Congressman Nick Rahall (D-WV-03), 04-02-09

Mountaintop removal not only whittles away underground mining jobs, it also creates enormous barriers to economic development and diversification, by making the area less attractive for other industries, due to the pollution of the land, air and water. Coal mining communities in Appalachia shower higher rates of economic distress in proportion to the amount of mining that occurs there and significantly more than in non-coal mining communities.

There is popular bipartisan legislation, the Clean Water Protection Act (House) and Appalachia Restoration Act (Senate), which would end the devastating practice of valleyfills. No industry should be able to dump their toxic waste into streams, and the coal industry doesn’t deserve a special carve out that allows them to poison local communities. The 2003 EPA Environmental Impact Statement shows that stopping valley fills would have a less than 1% impact on electric rates. The cost savings of mountaintop removal coal on consumers is, at best, negligible. In fact, new data shows North Carolina (and other states) paid more for strip-mined coal than for underground-mined coal in 2008. It was actually MORE expensive to use mountaintop removal coal, by every single measure imaginable.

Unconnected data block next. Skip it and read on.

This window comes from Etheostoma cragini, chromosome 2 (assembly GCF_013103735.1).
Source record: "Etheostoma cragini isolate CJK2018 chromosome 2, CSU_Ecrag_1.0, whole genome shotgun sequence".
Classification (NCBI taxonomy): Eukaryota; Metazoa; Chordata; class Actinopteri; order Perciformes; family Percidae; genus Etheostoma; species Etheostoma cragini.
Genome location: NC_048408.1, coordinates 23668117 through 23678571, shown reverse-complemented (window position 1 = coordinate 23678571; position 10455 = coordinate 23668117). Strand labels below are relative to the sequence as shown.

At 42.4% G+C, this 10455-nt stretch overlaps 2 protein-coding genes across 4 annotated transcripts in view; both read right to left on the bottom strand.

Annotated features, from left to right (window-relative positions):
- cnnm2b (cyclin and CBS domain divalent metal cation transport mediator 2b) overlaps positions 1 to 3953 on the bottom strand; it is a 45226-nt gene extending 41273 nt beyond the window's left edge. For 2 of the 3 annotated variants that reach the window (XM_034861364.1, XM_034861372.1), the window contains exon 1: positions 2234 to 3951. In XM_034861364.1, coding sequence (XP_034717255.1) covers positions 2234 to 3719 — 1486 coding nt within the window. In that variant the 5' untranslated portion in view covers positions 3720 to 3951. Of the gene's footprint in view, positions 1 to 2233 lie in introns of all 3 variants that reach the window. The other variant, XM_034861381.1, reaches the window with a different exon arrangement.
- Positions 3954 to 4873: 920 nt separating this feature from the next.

Even the coal industry’s biggest supporters recognize Central Appalachian coal production is in permanent decline. Production has dropped 20% since 2008, and the EIA expects another 50% drop in Central Appalachian production by 2015. Job-killing strip-mining will play an increasingly large part in that increasingly small number. What part of that do Joe Manchin, Nick Rahall, and Earl Tomblin not see? Probably the part that keeps coal money rolling into their campaign coffers. The tragic part is that it keeps the rest of Appalachia like this.